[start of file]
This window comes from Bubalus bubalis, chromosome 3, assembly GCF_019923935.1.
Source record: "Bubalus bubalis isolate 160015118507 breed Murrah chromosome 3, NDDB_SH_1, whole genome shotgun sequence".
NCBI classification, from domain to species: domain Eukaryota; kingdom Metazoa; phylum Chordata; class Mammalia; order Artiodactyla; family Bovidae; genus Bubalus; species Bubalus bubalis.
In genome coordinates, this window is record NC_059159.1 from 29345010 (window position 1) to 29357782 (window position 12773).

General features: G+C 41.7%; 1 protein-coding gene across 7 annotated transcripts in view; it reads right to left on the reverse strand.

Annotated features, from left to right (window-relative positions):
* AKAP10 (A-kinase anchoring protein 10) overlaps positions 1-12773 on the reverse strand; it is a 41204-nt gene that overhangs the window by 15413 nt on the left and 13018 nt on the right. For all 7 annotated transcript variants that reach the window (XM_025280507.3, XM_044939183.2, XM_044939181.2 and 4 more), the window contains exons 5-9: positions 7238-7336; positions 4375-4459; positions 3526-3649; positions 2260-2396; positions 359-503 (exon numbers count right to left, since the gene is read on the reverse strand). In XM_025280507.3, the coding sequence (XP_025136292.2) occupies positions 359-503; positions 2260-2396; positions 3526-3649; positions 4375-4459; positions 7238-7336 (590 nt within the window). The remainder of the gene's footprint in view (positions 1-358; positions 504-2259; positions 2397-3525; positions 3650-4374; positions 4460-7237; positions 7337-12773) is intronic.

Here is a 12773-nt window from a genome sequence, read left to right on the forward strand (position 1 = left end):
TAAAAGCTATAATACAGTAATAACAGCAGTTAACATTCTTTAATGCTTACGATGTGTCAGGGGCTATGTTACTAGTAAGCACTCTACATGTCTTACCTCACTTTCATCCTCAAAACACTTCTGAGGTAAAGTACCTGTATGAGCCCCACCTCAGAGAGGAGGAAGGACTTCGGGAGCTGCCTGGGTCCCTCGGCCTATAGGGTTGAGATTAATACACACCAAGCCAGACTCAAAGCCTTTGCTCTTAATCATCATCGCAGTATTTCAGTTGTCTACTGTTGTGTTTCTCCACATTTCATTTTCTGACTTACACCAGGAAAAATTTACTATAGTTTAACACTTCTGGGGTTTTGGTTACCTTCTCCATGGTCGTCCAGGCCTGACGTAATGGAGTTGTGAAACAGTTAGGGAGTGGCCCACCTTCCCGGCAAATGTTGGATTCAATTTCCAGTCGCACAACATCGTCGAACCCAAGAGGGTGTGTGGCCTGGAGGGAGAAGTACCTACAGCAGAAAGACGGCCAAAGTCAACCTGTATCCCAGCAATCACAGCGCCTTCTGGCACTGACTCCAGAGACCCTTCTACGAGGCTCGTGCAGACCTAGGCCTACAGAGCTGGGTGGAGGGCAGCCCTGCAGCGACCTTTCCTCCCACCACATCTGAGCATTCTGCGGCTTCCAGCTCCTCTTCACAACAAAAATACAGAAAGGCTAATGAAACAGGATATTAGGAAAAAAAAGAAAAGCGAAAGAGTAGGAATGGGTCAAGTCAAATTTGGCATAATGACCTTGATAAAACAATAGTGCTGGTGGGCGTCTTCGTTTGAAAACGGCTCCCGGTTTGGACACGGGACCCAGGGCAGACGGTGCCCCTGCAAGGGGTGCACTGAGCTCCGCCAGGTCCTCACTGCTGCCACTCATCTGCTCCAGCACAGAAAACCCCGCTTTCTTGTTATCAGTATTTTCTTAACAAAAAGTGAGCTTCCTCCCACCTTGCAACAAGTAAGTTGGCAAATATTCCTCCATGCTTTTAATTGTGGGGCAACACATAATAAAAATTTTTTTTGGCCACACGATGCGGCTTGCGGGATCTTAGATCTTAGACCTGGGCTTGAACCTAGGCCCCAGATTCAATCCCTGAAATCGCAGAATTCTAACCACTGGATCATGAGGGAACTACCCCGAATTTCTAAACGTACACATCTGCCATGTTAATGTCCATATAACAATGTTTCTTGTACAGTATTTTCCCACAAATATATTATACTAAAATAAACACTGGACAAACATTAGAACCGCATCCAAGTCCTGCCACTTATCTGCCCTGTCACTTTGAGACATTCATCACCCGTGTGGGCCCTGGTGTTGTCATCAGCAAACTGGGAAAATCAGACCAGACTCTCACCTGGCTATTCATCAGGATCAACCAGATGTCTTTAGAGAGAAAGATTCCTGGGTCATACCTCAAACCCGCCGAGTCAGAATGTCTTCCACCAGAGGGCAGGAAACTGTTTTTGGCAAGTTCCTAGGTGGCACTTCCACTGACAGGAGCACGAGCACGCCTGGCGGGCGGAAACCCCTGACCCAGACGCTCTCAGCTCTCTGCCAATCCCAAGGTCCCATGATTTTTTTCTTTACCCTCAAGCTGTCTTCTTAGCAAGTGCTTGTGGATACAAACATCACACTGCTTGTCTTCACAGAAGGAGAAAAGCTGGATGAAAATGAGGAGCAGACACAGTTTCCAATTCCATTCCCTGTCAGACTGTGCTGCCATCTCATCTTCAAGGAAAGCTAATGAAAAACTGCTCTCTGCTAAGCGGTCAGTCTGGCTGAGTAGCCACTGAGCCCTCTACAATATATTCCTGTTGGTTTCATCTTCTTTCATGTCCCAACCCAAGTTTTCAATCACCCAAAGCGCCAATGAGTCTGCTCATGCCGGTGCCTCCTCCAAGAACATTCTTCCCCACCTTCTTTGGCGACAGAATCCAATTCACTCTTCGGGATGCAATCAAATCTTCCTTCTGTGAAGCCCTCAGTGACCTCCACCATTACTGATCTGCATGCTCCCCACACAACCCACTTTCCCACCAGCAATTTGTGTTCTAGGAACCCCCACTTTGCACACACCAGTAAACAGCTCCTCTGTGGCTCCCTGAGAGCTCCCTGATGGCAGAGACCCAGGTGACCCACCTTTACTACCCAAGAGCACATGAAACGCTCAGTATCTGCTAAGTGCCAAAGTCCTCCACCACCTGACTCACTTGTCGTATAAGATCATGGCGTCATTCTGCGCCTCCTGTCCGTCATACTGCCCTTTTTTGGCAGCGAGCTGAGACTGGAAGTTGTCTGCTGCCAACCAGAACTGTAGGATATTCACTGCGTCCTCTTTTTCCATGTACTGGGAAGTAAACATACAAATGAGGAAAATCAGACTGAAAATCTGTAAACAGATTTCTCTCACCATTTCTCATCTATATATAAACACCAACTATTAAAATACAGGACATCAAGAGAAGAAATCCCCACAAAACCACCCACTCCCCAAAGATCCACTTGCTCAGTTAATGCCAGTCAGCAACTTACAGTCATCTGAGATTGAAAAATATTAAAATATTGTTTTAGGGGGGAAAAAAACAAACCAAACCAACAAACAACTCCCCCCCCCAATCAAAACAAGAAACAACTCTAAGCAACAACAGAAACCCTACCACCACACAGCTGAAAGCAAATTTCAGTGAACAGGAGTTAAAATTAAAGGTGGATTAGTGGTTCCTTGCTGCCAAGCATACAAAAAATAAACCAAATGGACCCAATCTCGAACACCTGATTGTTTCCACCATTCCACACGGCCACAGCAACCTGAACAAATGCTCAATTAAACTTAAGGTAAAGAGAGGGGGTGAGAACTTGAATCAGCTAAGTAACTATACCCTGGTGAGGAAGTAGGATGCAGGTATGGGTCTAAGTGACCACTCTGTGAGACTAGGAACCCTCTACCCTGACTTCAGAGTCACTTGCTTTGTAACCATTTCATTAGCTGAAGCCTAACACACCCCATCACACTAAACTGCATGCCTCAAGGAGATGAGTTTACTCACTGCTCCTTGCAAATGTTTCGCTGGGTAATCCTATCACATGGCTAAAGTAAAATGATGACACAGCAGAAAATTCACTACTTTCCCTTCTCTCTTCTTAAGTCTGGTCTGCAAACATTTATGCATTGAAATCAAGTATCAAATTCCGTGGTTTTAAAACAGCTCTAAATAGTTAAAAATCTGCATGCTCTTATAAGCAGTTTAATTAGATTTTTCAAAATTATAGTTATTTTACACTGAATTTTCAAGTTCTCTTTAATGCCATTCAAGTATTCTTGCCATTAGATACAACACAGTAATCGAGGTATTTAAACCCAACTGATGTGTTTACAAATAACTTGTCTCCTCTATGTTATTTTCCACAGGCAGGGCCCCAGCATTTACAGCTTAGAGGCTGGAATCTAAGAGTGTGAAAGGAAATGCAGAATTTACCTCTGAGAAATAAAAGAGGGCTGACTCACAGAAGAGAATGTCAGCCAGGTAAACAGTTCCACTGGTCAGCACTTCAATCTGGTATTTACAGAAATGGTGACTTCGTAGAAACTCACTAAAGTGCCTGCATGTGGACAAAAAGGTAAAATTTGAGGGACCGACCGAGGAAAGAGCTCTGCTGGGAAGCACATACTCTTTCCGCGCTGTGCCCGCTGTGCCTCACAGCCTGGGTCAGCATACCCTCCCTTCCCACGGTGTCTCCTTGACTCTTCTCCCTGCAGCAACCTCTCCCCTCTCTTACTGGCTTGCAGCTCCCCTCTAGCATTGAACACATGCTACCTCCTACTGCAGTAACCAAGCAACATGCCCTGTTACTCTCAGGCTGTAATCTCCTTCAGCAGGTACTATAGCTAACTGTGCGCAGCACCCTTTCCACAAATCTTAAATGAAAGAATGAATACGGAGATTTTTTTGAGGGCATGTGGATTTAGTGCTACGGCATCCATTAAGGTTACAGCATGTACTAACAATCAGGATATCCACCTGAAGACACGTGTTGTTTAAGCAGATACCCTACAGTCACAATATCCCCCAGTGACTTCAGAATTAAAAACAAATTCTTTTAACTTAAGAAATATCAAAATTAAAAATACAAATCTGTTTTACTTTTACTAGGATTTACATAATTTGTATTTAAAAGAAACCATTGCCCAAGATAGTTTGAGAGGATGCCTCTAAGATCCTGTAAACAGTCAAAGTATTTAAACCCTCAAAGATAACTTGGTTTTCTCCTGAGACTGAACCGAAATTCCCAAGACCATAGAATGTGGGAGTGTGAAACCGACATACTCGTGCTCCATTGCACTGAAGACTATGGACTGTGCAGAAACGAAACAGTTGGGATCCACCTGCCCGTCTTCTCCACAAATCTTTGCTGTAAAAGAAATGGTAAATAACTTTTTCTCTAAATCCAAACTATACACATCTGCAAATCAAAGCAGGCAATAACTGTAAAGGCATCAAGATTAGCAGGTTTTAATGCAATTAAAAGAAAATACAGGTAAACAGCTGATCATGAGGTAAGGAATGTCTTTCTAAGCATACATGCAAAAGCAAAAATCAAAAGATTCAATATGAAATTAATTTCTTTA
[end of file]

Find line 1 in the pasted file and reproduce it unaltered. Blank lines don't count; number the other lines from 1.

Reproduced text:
This window comes from Bubalus bubalis, chromosome 3, assembly GCF_019923935.1.